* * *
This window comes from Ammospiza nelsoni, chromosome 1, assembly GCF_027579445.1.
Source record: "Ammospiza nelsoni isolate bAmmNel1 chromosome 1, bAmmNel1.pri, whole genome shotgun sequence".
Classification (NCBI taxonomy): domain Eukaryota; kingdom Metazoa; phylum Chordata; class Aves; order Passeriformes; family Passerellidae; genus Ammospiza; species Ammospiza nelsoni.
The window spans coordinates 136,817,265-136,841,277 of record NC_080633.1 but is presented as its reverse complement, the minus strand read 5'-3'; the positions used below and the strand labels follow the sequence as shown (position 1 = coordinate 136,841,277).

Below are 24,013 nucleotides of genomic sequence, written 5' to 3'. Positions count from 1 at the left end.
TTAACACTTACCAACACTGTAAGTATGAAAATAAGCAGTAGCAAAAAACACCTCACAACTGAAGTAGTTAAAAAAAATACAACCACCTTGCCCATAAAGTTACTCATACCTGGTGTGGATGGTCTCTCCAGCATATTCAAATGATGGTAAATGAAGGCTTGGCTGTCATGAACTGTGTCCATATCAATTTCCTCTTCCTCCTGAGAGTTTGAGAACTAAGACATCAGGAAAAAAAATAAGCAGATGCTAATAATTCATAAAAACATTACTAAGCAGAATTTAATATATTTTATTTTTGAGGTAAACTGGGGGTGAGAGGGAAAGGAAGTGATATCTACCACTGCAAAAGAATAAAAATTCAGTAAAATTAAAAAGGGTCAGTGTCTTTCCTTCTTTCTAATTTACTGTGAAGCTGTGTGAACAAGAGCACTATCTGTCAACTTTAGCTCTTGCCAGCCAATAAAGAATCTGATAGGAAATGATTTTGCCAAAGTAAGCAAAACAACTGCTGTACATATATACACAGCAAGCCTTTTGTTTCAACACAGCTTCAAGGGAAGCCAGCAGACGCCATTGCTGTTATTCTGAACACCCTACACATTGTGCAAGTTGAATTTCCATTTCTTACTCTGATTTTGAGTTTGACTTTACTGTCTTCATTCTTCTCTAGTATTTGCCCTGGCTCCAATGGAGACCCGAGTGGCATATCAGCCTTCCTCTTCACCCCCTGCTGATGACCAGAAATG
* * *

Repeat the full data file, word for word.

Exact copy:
This window comes from Ammospiza nelsoni, chromosome 1, assembly GCF_027579445.1.
Source record: "Ammospiza nelsoni isolate bAmmNel1 chromosome 1, bAmmNel1.pri, whole genome shotgun sequence".
Classification (NCBI taxonomy): domain Eukaryota; kingdom Metazoa; phylum Chordata; class Aves; order Passeriformes; family Passerellidae; genus Ammospiza; species Ammospiza nelsoni.
The window spans coordinates 136,817,265-136,841,277 of record NC_080633.1 but is presented as its reverse complement, the minus strand read 5'-3'; the positions used below and the strand labels follow the sequence as shown (position 1 = coordinate 136,841,277).

Below are 24,013 nucleotides of genomic sequence, written 5' to 3'. Positions count from 1 at the left end.
TTAACACTTACCAACACTGTAAGTATGAAAATAAGCAGTAGCAAAAAACACCTCACAACTGAAGTAGTTAAAAAAAATACAACCACCTTGCCCATAAAGTTACTCATACCTGGTGTGGATGGTCTCTCCAGCATATTCAAATGATGGTAAATGAAGGCTTGGCTGTCATGAACTGTGTCCATATCAATTTCCTCTTCCTCCTGAGAGTTTGAGAACTAAGACATCAGGAAAAAAAATAAGCAGATGCTAATAATTCATAAAAACATTACTAAGCAGAATTTAATATATTTTATTTTTGAGGTAAACTGGGGGTGAGAGGGAAAGGAAGTGATATCTACCACTGCAAAAGAATAAAAATTCAGTAAAATTAAAAAGGGTCAGTGTCTTTCCTTCTTTCTAATTTACTGTGAAGCTGTGTGAACAAGAGCACTATCTGTCAACTTTAGCTCTTGCCAGCCAATAAAGAATCTGATAGGAAATGATTTTGCCAAAGTAAGCAAAACAACTGCTGTACATATATACACAGCAAGCCTTTTGTTTCAACACAGCTTCAAGGGAAGCCAGCAGACGCCATTGCTGTTATTCTGAACACCCTACACATTGTGCAAGTTGAATTTCCATTTCTTACTCTGATTTTGAGTTTGACTTTACTGTCTTCATTCTTCTCTAGTATTTGCCCTGGCTCCAATGGAGACCCGAGTGGCATATCAGCCTTCCTCTTCACCCCCTGCTGATGACCAGAAATG